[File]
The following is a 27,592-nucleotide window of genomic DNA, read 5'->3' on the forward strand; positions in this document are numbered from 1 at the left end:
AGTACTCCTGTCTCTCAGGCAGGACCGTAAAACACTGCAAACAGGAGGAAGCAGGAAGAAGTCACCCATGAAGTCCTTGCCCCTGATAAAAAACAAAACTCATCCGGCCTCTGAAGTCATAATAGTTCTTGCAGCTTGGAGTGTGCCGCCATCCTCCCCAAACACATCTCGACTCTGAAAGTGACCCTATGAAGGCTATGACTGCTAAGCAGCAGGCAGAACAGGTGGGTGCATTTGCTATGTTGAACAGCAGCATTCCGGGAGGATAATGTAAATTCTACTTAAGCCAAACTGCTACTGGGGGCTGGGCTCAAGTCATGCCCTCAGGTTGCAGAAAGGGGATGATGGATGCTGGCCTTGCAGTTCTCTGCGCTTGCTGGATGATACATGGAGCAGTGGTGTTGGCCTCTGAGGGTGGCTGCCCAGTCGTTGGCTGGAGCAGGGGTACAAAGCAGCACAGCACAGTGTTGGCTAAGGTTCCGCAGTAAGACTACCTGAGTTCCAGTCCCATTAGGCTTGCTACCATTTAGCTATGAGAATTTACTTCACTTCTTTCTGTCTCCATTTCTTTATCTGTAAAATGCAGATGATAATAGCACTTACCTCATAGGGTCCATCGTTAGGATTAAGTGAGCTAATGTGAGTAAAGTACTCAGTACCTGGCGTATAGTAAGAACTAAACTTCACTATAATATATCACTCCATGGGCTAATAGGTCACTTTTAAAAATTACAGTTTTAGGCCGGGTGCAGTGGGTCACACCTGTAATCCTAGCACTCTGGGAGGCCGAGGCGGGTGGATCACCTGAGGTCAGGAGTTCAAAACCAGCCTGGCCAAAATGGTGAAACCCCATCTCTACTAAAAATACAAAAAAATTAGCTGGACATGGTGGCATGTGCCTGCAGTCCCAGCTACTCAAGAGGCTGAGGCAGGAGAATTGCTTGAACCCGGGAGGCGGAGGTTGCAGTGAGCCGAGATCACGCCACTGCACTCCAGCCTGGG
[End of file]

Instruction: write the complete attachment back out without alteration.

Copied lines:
The following is a 27,592-nucleotide window of genomic DNA, read 5'->3' on the forward strand; positions in this document are numbered from 1 at the left end:
AGTACTCCTGTCTCTCAGGCAGGACCGTAAAACACTGCAAACAGGAGGAAGCAGGAAGAAGTCACCCATGAAGTCCTTGCCCCTGATAAAAAACAAAACTCATCCGGCCTCTGAAGTCATAATAGTTCTTGCAGCTTGGAGTGTGCCGCCATCCTCCCCAAACACATCTCGACTCTGAAAGTGACCCTATGAAGGCTATGACTGCTAAGCAGCAGGCAGAACAGGTGGGTGCATTTGCTATGTTGAACAGCAGCATTCCGGGAGGATAATGTAAATTCTACTTAAGCCAAACTGCTACTGGGGGCTGGGCTCAAGTCATGCCCTCAGGTTGCAGAAAGGGGATGATGGATGCTGGCCTTGCAGTTCTCTGCGCTTGCTGGATGATACATGGAGCAGTGGTGTTGGCCTCTGAGGGTGGCTGCCCAGTCGTTGGCTGGAGCAGGGGTACAAAGCAGCACAGCACAGTGTTGGCTAAGGTTCCGCAGTAAGACTACCTGAGTTCCAGTCCCATTAGGCTTGCTACCATTTAGCTATGAGAATTTACTTCACTTCTTTCTGTCTCCATTTCTTTATCTGTAAAATGCAGATGATAATAGCACTTACCTCATAGGGTCCATCGTTAGGATTAAGTGAGCTAATGTGAGTAAAGTACTCAGTACCTGGCGTATAGTAAGAACTAAACTTCACTATAATATATCACTCCATGGGCTAATAGGTCACTTTTAAAAATTACAGTTTTAGGCCGGGTGCAGTGGGTCACACCTGTAATCCTAGCACTCTGGGAGGCCGAGGCGGGTGGATCACCTGAGGTCAGGAGTTCAAAACCAGCCTGGCCAAAATGGTGAAACCCCATCTCTACTAAAAATACAAAAAAATTAGCTGGACATGGTGGCATGTGCCTGCAGTCCCAGCTACTCAAGAGGCTGAGGCAGGAGAATTGCTTGAACCCGGGAGGCGGAGGTTGCAGTGAGCCGAGATCACGCCACTGCACTCCAGCCTGGG